6 Research on Constituent Groups Alberta Teachers Facebook can also be useful in this way, but Alberta teachers are not using it as such Blogging presents a useful opportunity for engagement between environmental education groups and Alberta teachers Topics of blogging for most Alberta teachers focus on two things: the subjects they teach (math, english, social studies, history, etc.) or pedagogy (I.e. theories and models of teaching itself) These topics have a naturally narrow focus for readership

7 Research on Constituent Groups Alberta Teachers By engaging teachers through their own blogs (linking to, mentioning, and responding to the teachers' blogs), environmental education groups will be able to expose their work to a larger audience while building a relationship with those teachers Also worth engaging are school boards with blogs or elements of their websites that function like a blog

8 Research on Constituent Groups Connecting with Other Groups The tools available through Facebook (posts, likes, comments, pictures, videos, questions, etc. make using it as the primary avenue for engagement a natural fit Help yourself by helping others: like others' pages, share others' posts, comment on and like posts of others, etc. Very little barrier to outreach on Twitter, easy to connect and begin basic engagement with other organizations Determine popular hashtags in use by Twitter users with which ACEE might like to connect (#green, #environment, #energy, #sustainability, #yyc, #yeg, etc.) and participate in conversations using those hashtags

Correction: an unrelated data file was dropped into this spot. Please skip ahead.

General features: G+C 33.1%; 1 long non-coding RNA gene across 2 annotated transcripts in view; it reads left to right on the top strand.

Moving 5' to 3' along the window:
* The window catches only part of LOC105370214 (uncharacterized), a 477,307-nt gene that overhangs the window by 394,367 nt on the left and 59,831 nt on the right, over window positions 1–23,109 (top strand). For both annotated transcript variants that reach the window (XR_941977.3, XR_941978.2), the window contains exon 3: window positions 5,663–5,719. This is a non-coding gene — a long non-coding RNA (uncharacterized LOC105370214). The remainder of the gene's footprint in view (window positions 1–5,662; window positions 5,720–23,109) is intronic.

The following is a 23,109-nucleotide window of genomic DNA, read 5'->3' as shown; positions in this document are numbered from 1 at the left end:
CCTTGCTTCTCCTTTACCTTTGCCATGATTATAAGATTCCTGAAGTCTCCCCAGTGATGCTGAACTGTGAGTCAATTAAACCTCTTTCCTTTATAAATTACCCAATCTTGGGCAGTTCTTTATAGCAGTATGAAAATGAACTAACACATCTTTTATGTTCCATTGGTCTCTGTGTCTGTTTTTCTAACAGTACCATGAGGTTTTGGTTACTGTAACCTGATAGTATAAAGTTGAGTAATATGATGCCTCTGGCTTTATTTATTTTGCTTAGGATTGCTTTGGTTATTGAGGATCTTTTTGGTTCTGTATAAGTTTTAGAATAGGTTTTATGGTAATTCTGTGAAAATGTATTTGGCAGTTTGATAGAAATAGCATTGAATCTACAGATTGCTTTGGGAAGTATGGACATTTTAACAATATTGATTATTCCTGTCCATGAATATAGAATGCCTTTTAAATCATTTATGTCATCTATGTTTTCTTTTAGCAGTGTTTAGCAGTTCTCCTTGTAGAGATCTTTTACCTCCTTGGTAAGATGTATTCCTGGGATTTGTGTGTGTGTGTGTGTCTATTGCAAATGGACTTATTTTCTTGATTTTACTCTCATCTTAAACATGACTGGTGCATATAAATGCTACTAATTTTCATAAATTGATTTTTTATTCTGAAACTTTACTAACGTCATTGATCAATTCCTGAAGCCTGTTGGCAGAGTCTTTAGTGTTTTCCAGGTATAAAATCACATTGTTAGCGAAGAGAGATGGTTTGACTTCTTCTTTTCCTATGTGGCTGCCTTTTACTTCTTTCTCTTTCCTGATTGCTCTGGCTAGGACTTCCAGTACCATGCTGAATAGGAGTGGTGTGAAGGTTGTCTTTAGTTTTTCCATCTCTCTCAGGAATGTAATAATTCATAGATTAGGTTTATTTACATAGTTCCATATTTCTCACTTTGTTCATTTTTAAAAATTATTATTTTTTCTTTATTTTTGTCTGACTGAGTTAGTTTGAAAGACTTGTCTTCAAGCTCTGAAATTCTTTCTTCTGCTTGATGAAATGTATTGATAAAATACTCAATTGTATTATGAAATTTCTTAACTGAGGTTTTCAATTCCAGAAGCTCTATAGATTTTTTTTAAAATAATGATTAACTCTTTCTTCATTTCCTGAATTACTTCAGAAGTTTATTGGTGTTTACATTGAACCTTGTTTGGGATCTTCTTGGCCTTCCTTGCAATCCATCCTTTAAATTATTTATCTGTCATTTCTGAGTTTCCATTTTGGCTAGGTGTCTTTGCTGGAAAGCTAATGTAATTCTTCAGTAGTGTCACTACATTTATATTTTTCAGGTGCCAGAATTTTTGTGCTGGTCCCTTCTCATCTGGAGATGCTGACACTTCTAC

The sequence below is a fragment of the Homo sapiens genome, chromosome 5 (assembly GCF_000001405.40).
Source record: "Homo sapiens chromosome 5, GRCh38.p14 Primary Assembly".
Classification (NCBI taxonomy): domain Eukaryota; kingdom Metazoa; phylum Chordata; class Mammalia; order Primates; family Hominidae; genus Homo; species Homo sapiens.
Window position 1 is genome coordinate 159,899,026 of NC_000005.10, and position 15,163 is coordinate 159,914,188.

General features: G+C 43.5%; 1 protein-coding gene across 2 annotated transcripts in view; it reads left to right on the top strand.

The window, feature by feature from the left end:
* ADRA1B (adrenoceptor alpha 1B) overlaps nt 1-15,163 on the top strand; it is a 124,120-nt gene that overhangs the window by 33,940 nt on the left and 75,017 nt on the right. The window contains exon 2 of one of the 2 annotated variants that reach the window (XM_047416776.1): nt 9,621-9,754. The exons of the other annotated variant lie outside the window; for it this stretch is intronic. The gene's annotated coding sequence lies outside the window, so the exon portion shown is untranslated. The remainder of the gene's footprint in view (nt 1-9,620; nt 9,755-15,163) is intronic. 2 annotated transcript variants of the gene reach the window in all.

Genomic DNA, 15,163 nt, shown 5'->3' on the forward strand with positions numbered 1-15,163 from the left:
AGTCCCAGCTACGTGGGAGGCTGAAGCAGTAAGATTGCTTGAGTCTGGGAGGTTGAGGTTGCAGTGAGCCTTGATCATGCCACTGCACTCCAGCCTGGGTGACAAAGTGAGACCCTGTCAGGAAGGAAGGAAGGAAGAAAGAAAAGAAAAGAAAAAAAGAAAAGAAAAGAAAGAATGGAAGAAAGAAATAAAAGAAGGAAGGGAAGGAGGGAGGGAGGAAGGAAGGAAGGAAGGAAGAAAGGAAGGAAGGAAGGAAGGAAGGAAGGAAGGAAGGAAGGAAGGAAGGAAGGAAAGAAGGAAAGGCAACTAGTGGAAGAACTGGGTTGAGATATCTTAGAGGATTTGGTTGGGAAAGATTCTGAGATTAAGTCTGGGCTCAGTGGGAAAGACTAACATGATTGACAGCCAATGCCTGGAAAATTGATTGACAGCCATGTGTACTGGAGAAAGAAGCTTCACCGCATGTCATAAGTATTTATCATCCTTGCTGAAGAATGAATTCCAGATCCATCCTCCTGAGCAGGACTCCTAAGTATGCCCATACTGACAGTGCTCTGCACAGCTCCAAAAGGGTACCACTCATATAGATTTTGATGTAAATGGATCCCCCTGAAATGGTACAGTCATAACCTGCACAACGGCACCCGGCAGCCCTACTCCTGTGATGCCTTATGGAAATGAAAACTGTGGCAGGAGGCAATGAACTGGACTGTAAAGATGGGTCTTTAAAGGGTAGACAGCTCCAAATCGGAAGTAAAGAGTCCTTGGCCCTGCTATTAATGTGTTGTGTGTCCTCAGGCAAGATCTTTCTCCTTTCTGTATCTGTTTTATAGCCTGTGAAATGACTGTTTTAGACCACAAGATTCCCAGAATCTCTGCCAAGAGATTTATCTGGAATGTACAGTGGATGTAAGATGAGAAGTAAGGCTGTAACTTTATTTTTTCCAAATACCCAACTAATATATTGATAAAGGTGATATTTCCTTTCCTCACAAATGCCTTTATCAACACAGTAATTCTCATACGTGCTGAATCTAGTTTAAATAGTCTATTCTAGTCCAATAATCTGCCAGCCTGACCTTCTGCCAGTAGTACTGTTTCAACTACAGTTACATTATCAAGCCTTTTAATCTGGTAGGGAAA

9 Research on Constituent Groups Connecting with Other Groups Use Twitter engagement to eventually build relationships on more robust networks like Facebook, LinkedIn, and blogging

10 Research on Constituent Groups Conclusions Focus on engagement: must sincerely and authentically participate in and become a part of the communities to which your target audience belongs Remember to spend as much time listening as you do speaking (if not more) Social media users are on networks for social interaction – two-way communication is key in this regard Know who your audience is and what they're interested in talking about